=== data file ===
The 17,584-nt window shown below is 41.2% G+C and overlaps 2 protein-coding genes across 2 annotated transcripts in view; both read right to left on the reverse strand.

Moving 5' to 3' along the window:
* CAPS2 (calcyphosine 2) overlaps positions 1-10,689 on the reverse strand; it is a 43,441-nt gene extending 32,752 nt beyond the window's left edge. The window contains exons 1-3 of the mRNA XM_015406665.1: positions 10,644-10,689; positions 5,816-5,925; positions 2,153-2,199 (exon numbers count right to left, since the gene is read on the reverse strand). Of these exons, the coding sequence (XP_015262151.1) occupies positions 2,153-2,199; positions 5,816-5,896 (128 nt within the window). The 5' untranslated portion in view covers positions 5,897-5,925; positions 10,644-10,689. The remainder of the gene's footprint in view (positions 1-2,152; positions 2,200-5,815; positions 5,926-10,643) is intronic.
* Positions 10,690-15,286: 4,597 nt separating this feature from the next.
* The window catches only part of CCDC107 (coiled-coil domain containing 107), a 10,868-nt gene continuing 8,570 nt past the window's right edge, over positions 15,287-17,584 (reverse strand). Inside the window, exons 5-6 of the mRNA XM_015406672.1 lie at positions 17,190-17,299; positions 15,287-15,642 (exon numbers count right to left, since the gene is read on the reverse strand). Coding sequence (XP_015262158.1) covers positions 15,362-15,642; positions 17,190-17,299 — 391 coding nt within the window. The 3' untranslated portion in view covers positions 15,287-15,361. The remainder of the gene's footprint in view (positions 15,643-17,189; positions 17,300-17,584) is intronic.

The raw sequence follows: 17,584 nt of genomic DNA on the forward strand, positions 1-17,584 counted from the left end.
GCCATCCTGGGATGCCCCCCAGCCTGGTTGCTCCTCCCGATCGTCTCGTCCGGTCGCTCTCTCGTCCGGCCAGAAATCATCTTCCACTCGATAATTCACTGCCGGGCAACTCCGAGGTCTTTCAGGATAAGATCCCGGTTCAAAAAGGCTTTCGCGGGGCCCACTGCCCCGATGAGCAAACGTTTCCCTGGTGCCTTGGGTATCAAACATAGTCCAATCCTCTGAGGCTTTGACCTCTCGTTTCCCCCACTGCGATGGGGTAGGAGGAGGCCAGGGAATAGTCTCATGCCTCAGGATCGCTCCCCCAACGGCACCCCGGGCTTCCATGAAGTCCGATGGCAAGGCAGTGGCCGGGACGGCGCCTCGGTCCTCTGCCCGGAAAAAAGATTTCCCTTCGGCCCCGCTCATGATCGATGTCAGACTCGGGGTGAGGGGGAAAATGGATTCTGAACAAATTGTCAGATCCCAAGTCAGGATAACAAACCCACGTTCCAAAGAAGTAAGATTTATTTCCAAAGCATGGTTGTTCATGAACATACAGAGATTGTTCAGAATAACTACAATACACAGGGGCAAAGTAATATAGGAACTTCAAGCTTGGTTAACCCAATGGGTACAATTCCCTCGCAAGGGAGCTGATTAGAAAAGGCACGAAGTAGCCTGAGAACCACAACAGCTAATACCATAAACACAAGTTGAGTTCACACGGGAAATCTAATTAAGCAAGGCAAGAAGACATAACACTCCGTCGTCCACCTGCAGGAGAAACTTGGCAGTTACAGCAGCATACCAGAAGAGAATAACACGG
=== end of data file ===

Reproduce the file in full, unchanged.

The 17,584-nt window shown below is 41.2% G+C and overlaps 2 protein-coding genes across 2 annotated transcripts in view; both read right to left on the reverse strand.

Moving 5' to 3' along the window:
* CAPS2 (calcyphosine 2) overlaps positions 1-10,689 on the reverse strand; it is a 43,441-nt gene extending 32,752 nt beyond the window's left edge. The window contains exons 1-3 of the mRNA XM_015406665.1: positions 10,644-10,689; positions 5,816-5,925; positions 2,153-2,199 (exon numbers count right to left, since the gene is read on the reverse strand). Of these exons, the coding sequence (XP_015262151.1) occupies positions 2,153-2,199; positions 5,816-5,896 (128 nt within the window). The 5' untranslated portion in view covers positions 5,897-5,925; positions 10,644-10,689. The remainder of the gene's footprint in view (positions 1-2,152; positions 2,200-5,815; positions 5,926-10,643) is intronic.
* Positions 10,690-15,286: 4,597 nt separating this feature from the next.
* The window catches only part of CCDC107 (coiled-coil domain containing 107), a 10,868-nt gene continuing 8,570 nt past the window's right edge, over positions 15,287-17,584 (reverse strand). Inside the window, exons 5-6 of the mRNA XM_015406672.1 lie at positions 17,190-17,299; positions 15,287-15,642 (exon numbers count right to left, since the gene is read on the reverse strand). Coding sequence (XP_015262158.1) covers positions 15,362-15,642; positions 17,190-17,299 — 391 coding nt within the window. The 3' untranslated portion in view covers positions 15,287-15,361. The remainder of the gene's footprint in view (positions 15,643-17,189; positions 17,300-17,584) is intronic.

The raw sequence follows: 17,584 nt of genomic DNA on the forward strand, positions 1-17,584 counted from the left end.
GCCATCCTGGGATGCCCCCCAGCCTGGTTGCTCCTCCCGATCGTCTCGTCCGGTCGCTCTCTCGTCCGGCCAGAAATCATCTTCCACTCGATAATTCACTGCCGGGCAACTCCGAGGTCTTTCAGGATAAGATCCCGGTTCAAAAAGGCTTTCGCGGGGCCCACTGCCCCGATGAGCAAACGTTTCCCTGGTGCCTTGGGTATCAAACATAGTCCAATCCTCTGAGGCTTTGACCTCTCGTTTCCCCCACTGCGATGGGGTAGGAGGAGGCCAGGGAATAGTCTCATGCCTCAGGATCGCTCCCCCAACGGCACCCCGGGCTTCCATGAAGTCCGATGGCAAGGCAGTGGCCGGGACGGCGCCTCGGTCCTCTGCCCGGAAAAAAGATTTCCCTTCGGCCCCGCTCATGATCGATGTCAGACTCGGGGTGAGGGGGAAAATGGATTCTGAACAAATTGTCAGATCCCAAGTCAGGATAACAAACCCACGTTCCAAAGAAGTAAGATTTATTTCCAAAGCATGGTTGTTCATGAACATACAGAGATTGTTCAGAATAACTACAATACACAGGGGCAAAGTAATATAGGAACTTCAAGCTTGGTTAACCCAATGGGTACAATTCCCTCGCAAGGGAGCTGATTAGAAAAGGCACGAAGTAGCCTGAGAACCACAACAGCTAATACCATAAACACAAGTTGAGTTCACACGGGAAATCTAATTAAGCAAGGCAAGAAGACATAACACTCCGTCGTCCACCTGCAGGAGAAACTTGGCAGTTACAGCAGCATACCAGAAGAGAATAACACGG